securely. You can decorate the bag-blocks if you want -- or just get busy and build forts, towers, tunnels, and
whatever else your imagination inspires.

Matches Simple Objects
Show your child two matching items — explain that they look alike, so they "match." What else matches? Look
around your house for objects that match such as silverware, dishes, napkins, light switches, windows, faucets,
pillows, socks, etc.

Match playing cards — such as all of the 2's, 5's, jacks, queens, kings, etc.
See concepts & Puzzles for
Concentration Games

Match objects you find when you walk such as flowers, leaves, rocks and shells.
Play these printable concentration games themed around Clifford The Big Red Dog.

Sort through toys and match objects that are alike.

Complete Simple Puzzles (5 pieces or less)

Buy puzzles especially designed for young children and put them together.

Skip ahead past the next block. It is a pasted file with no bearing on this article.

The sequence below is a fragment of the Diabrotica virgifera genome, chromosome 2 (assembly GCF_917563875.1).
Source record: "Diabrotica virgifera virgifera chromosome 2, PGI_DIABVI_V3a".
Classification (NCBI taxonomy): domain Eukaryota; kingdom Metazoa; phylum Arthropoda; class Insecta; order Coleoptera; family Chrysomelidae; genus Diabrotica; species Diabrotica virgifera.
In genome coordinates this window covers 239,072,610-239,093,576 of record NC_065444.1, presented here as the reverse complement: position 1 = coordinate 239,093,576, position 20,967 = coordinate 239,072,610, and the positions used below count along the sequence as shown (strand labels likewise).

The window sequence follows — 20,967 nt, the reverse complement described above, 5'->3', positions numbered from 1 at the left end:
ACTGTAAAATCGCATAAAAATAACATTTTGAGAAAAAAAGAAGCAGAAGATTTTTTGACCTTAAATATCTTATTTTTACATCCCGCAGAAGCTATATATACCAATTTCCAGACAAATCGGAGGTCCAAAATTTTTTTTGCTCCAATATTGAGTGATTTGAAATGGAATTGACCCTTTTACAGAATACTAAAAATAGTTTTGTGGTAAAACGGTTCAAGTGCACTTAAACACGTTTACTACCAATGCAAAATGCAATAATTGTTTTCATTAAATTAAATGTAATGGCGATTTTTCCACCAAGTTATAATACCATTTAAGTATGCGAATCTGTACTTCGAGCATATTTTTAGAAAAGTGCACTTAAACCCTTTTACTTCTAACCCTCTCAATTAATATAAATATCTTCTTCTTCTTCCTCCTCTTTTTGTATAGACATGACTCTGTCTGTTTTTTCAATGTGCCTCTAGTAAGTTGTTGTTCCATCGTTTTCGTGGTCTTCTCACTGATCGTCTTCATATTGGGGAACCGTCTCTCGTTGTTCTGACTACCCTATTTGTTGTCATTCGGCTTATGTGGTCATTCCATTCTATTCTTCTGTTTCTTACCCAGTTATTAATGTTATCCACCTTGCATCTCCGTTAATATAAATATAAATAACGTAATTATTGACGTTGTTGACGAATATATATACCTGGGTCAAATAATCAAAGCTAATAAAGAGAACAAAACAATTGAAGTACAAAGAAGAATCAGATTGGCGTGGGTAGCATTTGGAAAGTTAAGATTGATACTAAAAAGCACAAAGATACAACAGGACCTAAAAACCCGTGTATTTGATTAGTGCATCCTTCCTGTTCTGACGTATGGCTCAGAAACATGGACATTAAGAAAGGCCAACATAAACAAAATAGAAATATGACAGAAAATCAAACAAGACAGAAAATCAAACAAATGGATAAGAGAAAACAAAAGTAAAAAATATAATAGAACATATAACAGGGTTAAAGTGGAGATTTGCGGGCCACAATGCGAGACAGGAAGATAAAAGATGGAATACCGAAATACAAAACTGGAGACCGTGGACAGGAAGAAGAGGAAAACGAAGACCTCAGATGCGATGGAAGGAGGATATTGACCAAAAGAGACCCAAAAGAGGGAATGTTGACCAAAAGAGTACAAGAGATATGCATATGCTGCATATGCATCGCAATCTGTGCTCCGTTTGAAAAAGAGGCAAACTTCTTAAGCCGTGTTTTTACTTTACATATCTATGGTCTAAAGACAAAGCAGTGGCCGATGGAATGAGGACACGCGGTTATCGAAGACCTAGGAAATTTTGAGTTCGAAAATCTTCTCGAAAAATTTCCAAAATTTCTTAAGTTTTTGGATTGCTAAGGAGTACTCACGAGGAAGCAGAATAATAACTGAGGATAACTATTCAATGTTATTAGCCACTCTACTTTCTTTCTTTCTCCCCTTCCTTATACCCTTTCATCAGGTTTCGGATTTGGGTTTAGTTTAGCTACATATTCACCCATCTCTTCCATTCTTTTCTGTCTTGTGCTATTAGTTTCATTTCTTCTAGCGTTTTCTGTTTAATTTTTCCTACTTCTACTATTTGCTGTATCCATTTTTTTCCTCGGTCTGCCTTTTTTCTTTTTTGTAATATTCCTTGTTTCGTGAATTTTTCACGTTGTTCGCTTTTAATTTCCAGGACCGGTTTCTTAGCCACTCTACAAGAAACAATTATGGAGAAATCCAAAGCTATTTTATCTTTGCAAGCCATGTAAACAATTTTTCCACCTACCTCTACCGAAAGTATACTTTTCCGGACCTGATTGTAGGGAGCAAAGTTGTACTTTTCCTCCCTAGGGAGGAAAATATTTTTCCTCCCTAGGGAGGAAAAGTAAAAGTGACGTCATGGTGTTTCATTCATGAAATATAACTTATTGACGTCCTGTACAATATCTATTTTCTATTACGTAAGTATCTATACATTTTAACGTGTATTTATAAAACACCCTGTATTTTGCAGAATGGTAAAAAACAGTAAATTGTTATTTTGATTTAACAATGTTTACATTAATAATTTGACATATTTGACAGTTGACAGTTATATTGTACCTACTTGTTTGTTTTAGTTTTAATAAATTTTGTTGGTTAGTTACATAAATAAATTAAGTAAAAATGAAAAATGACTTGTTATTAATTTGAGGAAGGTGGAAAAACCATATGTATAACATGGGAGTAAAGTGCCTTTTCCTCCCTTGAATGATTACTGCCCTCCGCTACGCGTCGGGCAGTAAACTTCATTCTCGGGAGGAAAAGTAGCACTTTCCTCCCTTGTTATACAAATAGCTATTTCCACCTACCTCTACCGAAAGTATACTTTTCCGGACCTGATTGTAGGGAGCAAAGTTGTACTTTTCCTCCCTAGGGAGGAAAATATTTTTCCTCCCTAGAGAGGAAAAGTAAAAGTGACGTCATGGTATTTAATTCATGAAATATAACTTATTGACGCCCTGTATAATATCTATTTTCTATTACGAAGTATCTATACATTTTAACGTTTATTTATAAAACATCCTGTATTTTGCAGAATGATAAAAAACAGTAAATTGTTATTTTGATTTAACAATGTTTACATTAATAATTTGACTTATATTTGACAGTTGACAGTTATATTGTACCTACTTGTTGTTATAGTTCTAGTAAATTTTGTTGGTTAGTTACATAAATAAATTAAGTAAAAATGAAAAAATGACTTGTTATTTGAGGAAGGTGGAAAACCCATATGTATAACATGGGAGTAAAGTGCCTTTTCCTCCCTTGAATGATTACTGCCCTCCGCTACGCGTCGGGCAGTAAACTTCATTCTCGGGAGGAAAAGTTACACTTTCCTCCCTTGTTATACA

Make your own puzzles! Glue a magazine picture or photograph to poster board or cardboard, cut it up into 5-6
pieces (or more, depending on child's ability to assemble), and let your child put it back together. Or, use these
blank puzzles to create your own puzzle masterpieces.

Do puzzles online. A nice feature of this website that offers online, interactive puzzles for kids of all ages and
abilities, is that you can choose the puzzle category you want and then select the number of pieces you want the
puzzle to have such as 6,12, 25, 40, etc.

Back tothe beginning of the FREE  Pre-School Curriculum